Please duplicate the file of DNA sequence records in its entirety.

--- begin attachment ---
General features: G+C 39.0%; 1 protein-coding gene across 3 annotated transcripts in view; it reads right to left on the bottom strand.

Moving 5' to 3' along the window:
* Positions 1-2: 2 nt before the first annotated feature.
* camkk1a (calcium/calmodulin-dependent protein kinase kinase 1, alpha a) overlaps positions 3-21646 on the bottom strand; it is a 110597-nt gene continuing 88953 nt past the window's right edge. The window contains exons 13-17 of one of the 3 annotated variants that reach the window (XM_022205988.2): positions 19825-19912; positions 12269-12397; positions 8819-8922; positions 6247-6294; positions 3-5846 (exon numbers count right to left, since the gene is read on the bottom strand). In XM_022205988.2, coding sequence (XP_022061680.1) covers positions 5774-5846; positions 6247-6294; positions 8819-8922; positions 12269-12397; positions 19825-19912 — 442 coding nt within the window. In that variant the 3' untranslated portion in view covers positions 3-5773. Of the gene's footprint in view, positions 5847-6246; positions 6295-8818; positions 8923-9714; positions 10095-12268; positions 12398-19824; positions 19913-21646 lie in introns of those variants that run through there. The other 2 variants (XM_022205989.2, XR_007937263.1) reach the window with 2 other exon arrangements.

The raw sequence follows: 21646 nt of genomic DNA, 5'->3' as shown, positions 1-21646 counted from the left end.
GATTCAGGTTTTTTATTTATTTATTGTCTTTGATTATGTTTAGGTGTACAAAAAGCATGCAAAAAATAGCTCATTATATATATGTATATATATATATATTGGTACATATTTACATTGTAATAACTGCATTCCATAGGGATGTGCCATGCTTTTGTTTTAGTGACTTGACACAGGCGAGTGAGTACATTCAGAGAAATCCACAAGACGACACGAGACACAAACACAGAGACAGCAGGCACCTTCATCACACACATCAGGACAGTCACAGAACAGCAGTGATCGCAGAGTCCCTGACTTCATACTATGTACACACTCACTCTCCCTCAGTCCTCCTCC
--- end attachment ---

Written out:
General features: G+C 39.0%; 1 protein-coding gene across 3 annotated transcripts in view; it reads right to left on the bottom strand.

Moving 5' to 3' along the window:
* Positions 1-2: 2 nt before the first annotated feature.
* camkk1a (calcium/calmodulin-dependent protein kinase kinase 1, alpha a) overlaps positions 3-21646 on the bottom strand; it is a 110597-nt gene continuing 88953 nt past the window's right edge. The window contains exons 13-17 of one of the 3 annotated variants that reach the window (XM_022205988.2): positions 19825-19912; positions 12269-12397; positions 8819-8922; positions 6247-6294; positions 3-5846 (exon numbers count right to left, since the gene is read on the bottom strand). In XM_022205988.2, coding sequence (XP_022061680.1) covers positions 5774-5846; positions 6247-6294; positions 8819-8922; positions 12269-12397; positions 19825-19912 — 442 coding nt within the window. In that variant the 3' untranslated portion in view covers positions 3-5773. Of the gene's footprint in view, positions 5847-6246; positions 6295-8818; positions 8923-9714; positions 10095-12268; positions 12398-19824; positions 19913-21646 lie in introns of those variants that run through there. The other 2 variants (XM_022205989.2, XR_007937263.1) reach the window with 2 other exon arrangements.

The raw sequence follows: 21646 nt of genomic DNA, 5'->3' as shown, positions 1-21646 counted from the left end.
GATTCAGGTTTTTTATTTATTTATTGTCTTTGATTATGTTTAGGTGTACAAAAAGCATGCAAAAAATAGCTCATTATATATATGTATATATATATATATTGGTACATATTTACATTGTAATAACTGCATTCCATAGGGATGTGCCATGCTTTTGTTTTAGTGACTTGACACAGGCGAGTGAGTACATTCAGAGAAATCCACAAGACGACACGAGACACAAACACAGAGACAGCAGGCACCTTCATCACACACATCAGGACAGTCACAGAACAGCAGTGATCGCAGAGTCCCTGACTTCATACTATGTACACACTCACTCTCCCTCAGTCCTCCTCC